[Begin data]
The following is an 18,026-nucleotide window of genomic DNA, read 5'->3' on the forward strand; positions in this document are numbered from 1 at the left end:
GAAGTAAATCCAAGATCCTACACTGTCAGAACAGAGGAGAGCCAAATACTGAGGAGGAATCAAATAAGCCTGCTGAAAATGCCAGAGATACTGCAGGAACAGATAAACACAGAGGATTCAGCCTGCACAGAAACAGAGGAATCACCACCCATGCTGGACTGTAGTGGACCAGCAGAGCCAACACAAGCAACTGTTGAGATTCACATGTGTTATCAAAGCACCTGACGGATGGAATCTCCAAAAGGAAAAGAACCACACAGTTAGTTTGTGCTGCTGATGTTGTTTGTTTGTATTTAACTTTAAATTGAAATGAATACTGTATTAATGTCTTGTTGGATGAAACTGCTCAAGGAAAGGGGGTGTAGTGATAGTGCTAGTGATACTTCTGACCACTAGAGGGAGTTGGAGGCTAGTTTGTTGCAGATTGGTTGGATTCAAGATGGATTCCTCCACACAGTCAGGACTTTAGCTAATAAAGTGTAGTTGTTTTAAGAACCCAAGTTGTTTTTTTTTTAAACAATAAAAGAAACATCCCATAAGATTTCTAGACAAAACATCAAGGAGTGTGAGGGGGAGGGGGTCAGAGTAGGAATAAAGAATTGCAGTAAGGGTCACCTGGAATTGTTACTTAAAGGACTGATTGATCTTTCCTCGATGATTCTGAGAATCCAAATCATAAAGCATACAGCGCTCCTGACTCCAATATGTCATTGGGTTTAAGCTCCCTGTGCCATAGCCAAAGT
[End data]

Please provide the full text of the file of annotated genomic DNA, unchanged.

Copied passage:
The following is an 18,026-nucleotide window of genomic DNA, read 5'->3' on the forward strand; positions in this document are numbered from 1 at the left end:
GAAGTAAATCCAAGATCCTACACTGTCAGAACAGAGGAGAGCCAAATACTGAGGAGGAATCAAATAAGCCTGCTGAAAATGCCAGAGATACTGCAGGAACAGATAAACACAGAGGATTCAGCCTGCACAGAAACAGAGGAATCACCACCCATGCTGGACTGTAGTGGACCAGCAGAGCCAACACAAGCAACTGTTGAGATTCACATGTGTTATCAAAGCACCTGACGGATGGAATCTCCAAAAGGAAAAGAACCACACAGTTAGTTTGTGCTGCTGATGTTGTTTGTTTGTATTTAACTTTAAATTGAAATGAATACTGTATTAATGTCTTGTTGGATGAAACTGCTCAAGGAAAGGGGGTGTAGTGATAGTGCTAGTGATACTTCTGACCACTAGAGGGAGTTGGAGGCTAGTTTGTTGCAGATTGGTTGGATTCAAGATGGATTCCTCCACACAGTCAGGACTTTAGCTAATAAAGTGTAGTTGTTTTAAGAACCCAAGTTGTTTTTTTTTTAAACAATAAAAGAAACATCCCATAAGATTTCTAGACAAAACATCAAGGAGTGTGAGGGGGAGGGGGTCAGAGTAGGAATAAAGAATTGCAGTAAGGGTCACCTGGAATTGTTACTTAAAGGACTGATTGATCTTTCCTCGATGATTCTGAGAATCCAAATCATAAAGCATACAGCGCTCCTGACTCCAATATGTCATTGGGTTTAAGCTCCCTGTGCCATAGCCAAAGT